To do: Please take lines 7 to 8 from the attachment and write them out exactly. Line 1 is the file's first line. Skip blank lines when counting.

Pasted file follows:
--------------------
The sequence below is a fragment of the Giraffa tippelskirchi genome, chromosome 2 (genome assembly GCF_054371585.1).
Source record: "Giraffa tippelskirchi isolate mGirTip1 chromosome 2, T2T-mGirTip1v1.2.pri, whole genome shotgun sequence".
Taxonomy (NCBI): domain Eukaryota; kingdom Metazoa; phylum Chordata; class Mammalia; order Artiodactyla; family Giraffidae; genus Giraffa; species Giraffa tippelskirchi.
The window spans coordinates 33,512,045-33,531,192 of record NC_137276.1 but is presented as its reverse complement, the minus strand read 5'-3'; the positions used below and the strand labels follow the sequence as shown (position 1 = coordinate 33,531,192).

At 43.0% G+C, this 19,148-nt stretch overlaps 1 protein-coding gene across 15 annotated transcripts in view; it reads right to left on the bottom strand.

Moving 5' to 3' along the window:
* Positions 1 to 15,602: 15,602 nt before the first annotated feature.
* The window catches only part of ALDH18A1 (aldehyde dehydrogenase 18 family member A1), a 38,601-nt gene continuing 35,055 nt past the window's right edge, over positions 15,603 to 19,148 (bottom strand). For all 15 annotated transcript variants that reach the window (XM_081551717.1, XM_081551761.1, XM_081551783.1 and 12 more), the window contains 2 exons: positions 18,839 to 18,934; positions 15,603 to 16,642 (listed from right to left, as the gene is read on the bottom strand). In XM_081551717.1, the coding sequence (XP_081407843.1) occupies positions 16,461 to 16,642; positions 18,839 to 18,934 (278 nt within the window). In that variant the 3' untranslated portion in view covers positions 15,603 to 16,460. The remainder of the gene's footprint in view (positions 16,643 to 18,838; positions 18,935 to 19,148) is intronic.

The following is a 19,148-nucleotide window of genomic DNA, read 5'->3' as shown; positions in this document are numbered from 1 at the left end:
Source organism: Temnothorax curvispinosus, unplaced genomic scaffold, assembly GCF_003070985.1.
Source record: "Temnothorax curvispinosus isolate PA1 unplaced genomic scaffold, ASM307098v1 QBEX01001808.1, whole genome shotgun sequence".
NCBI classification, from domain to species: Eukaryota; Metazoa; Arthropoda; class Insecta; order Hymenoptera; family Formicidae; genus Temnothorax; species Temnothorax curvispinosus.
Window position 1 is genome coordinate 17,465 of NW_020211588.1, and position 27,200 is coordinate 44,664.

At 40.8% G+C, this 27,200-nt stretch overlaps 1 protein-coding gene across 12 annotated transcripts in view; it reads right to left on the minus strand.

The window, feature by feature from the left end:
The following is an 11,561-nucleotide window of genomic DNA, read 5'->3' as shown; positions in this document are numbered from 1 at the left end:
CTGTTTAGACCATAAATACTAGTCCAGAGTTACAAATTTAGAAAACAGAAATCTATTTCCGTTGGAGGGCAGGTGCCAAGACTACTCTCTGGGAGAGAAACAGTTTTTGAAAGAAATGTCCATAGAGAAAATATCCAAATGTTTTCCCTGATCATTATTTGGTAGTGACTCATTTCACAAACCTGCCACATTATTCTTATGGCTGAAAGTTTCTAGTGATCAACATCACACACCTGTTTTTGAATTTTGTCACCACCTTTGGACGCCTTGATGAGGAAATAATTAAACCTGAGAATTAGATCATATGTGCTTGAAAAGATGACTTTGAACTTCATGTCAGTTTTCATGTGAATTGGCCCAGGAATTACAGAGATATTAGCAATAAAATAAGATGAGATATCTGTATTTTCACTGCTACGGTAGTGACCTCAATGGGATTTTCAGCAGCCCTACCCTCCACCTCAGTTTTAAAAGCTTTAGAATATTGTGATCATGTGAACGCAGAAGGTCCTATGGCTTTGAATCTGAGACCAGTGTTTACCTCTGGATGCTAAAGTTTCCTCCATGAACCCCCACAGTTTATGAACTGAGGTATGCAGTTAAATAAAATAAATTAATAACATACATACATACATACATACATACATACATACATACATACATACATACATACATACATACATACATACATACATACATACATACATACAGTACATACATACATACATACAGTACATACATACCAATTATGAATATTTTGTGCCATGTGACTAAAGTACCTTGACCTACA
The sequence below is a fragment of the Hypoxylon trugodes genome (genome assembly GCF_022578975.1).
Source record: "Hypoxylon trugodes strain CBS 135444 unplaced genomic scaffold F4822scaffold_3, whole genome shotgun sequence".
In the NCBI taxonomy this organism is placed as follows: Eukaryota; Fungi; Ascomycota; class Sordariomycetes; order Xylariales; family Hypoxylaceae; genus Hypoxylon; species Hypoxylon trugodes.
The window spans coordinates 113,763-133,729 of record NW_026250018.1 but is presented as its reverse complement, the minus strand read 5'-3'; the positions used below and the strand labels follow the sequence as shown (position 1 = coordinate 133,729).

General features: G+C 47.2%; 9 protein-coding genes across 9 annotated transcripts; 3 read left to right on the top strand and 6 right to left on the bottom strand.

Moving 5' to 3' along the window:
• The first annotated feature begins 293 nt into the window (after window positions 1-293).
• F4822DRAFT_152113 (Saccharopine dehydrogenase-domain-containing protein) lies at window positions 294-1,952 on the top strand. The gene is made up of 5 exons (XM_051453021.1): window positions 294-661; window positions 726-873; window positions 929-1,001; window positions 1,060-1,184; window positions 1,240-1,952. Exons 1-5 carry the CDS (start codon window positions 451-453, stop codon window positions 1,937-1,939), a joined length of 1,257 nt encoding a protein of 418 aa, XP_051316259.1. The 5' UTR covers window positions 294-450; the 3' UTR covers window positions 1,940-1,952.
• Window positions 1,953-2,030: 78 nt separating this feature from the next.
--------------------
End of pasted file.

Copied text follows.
* Positions 1 to 15,602: 15,602 nt before the first annotated feature.
* The window catches only part of ALDH18A1 (aldehyde dehydrogenase 18 family member A1), a 38,601-nt gene continuing 35,055 nt past the window's right edge, over positions 15,603 to 19,148 (bottom strand). For all 15 annotated transcript variants that reach the window (XM_081551717.1, XM_081551761.1, XM_081551783.1 and 12 more), the window contains 2 exons: positions 18,839 to 18,934; positions 15,603 to 16,642 (listed from right to left, as the gene is read on the bottom strand). In XM_081551717.1, the coding sequence (XP_081407843.1) occupies positions 16,461 to 16,642; positions 18,839 to 18,934 (278 nt within the window). In that variant the 3' untranslated portion in view covers positions 15,603 to 16,460. The remainder of the gene's footprint in view (positions 16,643 to 18,838; positions 18,935 to 19,148) is intronic.